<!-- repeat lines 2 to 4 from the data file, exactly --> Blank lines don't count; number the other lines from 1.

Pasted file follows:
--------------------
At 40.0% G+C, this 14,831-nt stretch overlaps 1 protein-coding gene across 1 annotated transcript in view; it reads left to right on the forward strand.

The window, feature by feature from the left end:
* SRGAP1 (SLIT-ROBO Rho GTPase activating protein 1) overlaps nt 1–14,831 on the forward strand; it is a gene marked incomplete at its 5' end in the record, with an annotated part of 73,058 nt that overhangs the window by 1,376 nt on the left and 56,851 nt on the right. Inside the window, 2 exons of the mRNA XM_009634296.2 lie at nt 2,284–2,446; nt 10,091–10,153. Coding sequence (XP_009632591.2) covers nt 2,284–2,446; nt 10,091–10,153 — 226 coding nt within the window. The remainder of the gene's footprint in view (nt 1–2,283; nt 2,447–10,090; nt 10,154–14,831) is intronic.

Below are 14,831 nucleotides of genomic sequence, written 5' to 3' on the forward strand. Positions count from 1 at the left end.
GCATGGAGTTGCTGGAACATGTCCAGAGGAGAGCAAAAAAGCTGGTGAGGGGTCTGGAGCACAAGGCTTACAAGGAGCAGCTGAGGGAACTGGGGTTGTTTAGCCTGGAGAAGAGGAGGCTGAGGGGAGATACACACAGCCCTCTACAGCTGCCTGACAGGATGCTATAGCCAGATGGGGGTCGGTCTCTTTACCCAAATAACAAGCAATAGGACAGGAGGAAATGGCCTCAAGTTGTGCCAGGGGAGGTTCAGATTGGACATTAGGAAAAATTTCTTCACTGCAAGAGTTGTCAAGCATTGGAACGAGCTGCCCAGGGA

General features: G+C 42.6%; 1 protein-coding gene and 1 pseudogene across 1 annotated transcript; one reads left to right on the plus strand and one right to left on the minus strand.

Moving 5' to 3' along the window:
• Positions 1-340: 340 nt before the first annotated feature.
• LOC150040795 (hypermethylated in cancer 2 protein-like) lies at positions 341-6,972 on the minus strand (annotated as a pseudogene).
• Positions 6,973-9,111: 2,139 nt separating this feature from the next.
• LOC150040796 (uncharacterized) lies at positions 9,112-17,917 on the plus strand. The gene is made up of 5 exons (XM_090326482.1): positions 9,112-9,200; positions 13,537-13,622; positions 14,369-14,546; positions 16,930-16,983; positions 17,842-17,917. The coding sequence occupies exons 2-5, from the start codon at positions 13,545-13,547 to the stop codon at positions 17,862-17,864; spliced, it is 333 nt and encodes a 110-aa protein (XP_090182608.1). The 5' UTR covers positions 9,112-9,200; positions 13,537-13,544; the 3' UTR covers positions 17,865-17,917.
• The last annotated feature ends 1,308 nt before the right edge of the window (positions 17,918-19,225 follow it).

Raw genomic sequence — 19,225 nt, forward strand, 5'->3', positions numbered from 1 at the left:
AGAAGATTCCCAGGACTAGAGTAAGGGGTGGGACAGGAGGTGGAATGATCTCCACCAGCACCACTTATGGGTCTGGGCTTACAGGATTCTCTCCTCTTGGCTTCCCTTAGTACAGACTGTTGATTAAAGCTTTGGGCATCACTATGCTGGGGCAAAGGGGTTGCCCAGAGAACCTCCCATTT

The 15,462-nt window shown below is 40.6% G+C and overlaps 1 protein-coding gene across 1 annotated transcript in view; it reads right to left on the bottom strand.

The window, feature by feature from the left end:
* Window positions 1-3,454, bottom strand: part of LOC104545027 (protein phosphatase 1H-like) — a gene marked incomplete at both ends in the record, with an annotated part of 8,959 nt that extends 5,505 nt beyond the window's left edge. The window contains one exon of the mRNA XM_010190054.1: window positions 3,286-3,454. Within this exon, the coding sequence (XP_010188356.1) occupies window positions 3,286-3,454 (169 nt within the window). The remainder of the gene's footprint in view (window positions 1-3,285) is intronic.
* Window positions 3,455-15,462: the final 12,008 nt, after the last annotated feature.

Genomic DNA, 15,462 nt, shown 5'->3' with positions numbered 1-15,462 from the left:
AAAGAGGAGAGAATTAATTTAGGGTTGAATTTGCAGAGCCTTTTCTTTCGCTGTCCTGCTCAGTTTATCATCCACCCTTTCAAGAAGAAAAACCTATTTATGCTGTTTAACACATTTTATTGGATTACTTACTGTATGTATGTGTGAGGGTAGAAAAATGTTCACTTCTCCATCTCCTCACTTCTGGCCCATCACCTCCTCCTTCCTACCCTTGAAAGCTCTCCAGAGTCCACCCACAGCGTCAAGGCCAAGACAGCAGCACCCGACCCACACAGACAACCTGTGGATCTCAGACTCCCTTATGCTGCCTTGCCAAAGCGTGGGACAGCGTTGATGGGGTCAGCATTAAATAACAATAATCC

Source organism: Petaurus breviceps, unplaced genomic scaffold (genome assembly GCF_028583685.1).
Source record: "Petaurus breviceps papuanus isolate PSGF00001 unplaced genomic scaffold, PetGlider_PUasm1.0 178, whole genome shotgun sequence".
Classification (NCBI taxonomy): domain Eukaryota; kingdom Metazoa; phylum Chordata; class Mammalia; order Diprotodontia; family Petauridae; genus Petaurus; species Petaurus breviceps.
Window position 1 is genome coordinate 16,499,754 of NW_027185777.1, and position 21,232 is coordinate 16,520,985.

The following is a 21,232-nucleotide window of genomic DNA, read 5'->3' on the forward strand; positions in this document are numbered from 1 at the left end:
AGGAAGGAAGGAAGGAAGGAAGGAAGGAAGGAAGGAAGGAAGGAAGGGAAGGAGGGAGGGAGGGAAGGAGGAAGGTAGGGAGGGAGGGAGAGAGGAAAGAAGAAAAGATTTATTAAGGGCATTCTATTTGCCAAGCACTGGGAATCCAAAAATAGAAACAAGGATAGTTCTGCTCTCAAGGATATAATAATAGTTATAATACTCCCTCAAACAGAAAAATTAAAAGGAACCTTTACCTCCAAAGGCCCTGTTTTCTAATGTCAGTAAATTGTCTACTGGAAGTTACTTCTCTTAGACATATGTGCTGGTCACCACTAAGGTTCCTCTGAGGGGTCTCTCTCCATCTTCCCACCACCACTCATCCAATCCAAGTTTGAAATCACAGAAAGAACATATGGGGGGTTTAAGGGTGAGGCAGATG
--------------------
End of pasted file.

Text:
The window, feature by feature from the left end:
* SRGAP1 (SLIT-ROBO Rho GTPase activating protein 1) overlaps nt 1–14,831 on the forward strand; it is a gene marked incomplete at its 5' end in the record, with an annotated part of 73,058 nt that overhangs the window by 1,376 nt on the left and 56,851 nt on the right. Inside the window, 2 exons of the mRNA XM_009634296.2 lie at nt 2,284–2,446; nt 10,091–10,153. Coding sequence (XP_009632591.2) covers nt 2,284–2,446; nt 10,091–10,153 — 226 coding nt within the window. The remainder of the gene's footprint in view (nt 1–2,283; nt 2,447–10,090; nt 10,154–14,831) is intronic.

Below are 14,831 nucleotides of genomic sequence, written 5' to 3' on the forward strand. Positions count from 1 at the left end.